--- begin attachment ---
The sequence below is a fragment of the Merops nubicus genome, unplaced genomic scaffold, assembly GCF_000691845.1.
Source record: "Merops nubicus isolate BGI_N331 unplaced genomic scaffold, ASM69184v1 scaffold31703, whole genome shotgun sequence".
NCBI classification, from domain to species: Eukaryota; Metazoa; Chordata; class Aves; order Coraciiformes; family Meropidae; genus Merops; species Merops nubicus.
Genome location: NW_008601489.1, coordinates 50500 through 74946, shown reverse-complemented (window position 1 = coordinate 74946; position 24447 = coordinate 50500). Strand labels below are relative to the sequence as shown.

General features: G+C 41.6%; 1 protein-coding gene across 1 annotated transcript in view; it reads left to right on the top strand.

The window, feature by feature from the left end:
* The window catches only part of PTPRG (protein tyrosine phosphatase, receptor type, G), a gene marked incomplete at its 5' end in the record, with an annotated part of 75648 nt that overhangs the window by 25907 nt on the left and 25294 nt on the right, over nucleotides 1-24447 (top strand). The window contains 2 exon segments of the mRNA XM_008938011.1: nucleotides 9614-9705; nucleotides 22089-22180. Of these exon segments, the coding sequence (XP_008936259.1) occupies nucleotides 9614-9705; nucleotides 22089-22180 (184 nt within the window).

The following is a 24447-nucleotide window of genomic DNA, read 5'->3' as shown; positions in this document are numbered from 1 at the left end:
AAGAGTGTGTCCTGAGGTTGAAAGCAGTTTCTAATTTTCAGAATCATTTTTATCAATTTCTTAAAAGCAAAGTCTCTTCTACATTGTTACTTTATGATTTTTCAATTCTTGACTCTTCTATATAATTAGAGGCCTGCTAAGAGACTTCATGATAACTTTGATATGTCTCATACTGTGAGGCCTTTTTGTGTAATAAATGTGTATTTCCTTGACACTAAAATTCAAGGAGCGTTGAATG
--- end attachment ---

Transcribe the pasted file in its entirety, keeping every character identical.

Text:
The sequence below is a fragment of the Merops nubicus genome, unplaced genomic scaffold, assembly GCF_000691845.1.
Source record: "Merops nubicus isolate BGI_N331 unplaced genomic scaffold, ASM69184v1 scaffold31703, whole genome shotgun sequence".
NCBI classification, from domain to species: Eukaryota; Metazoa; Chordata; class Aves; order Coraciiformes; family Meropidae; genus Merops; species Merops nubicus.
Genome location: NW_008601489.1, coordinates 50500 through 74946, shown reverse-complemented (window position 1 = coordinate 74946; position 24447 = coordinate 50500). Strand labels below are relative to the sequence as shown.

General features: G+C 41.6%; 1 protein-coding gene across 1 annotated transcript in view; it reads left to right on the top strand.

The window, feature by feature from the left end:
* The window catches only part of PTPRG (protein tyrosine phosphatase, receptor type, G), a gene marked incomplete at its 5' end in the record, with an annotated part of 75648 nt that overhangs the window by 25907 nt on the left and 25294 nt on the right, over nucleotides 1-24447 (top strand). The window contains 2 exon segments of the mRNA XM_008938011.1: nucleotides 9614-9705; nucleotides 22089-22180. Of these exon segments, the coding sequence (XP_008936259.1) occupies nucleotides 9614-9705; nucleotides 22089-22180 (184 nt within the window).

The following is a 24447-nucleotide window of genomic DNA, read 5'->3' as shown; positions in this document are numbered from 1 at the left end:
AAGAGTGTGTCCTGAGGTTGAAAGCAGTTTCTAATTTTCAGAATCATTTTTATCAATTTCTTAAAAGCAAAGTCTCTTCTACATTGTTACTTTATGATTTTTCAATTCTTGACTCTTCTATATAATTAGAGGCCTGCTAAGAGACTTCATGATAACTTTGATATGTCTCATACTGTGAGGCCTTTTTGTGTAATAAATGTGTATTTCCTTGACACTAAAATTCAAGGAGCGTTGAATG